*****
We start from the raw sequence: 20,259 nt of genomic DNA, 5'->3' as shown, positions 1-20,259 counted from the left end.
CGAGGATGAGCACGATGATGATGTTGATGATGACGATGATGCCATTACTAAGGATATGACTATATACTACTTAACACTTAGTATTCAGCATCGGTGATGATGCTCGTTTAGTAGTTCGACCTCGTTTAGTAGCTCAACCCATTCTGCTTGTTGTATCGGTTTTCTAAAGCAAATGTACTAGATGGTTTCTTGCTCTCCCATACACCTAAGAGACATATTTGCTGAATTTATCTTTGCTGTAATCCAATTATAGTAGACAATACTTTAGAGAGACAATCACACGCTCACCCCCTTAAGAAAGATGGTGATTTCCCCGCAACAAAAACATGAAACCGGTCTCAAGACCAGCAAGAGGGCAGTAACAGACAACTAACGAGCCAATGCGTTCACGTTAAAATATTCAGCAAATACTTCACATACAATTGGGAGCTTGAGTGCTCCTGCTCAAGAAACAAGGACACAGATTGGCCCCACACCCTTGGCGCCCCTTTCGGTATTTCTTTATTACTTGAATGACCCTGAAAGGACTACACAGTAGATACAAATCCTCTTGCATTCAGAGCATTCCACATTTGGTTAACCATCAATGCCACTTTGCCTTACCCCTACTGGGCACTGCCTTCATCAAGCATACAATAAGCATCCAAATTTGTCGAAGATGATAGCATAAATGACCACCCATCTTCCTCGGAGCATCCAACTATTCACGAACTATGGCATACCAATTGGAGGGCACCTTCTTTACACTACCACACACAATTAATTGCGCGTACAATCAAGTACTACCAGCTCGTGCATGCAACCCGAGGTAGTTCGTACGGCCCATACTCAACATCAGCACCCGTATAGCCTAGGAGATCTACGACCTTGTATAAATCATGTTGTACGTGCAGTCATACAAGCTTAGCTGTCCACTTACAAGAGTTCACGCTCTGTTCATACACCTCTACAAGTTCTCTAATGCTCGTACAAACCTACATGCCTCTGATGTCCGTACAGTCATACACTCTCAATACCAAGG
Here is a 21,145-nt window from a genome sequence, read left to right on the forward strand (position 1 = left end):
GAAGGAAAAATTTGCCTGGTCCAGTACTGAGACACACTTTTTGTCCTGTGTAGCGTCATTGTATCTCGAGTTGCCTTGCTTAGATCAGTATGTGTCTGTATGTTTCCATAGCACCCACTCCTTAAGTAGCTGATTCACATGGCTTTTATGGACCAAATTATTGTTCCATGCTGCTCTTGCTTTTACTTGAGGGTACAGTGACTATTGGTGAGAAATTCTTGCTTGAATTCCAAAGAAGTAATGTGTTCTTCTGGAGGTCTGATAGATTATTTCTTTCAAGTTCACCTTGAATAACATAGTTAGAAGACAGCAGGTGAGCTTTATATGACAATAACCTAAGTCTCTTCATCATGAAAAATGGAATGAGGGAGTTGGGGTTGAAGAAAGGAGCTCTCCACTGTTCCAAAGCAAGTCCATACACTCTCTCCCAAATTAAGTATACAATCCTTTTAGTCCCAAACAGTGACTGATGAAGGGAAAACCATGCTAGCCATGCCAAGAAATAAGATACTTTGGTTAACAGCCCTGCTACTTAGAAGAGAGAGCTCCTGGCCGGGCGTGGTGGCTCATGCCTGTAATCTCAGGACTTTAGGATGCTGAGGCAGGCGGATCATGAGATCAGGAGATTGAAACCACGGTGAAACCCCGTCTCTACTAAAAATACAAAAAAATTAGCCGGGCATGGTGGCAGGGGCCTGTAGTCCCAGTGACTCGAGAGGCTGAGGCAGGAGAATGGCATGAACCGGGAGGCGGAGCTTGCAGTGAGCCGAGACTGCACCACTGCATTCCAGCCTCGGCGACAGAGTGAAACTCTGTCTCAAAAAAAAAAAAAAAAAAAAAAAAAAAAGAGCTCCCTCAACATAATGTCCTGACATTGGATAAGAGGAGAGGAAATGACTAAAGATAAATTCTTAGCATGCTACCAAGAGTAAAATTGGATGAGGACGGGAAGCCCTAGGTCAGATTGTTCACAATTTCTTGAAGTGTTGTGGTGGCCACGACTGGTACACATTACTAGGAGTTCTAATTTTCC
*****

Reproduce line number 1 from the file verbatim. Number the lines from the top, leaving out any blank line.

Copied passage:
We start from the raw sequence: 20,259 nt of genomic DNA, 5'->3' as shown, positions 1-20,259 counted from the left end.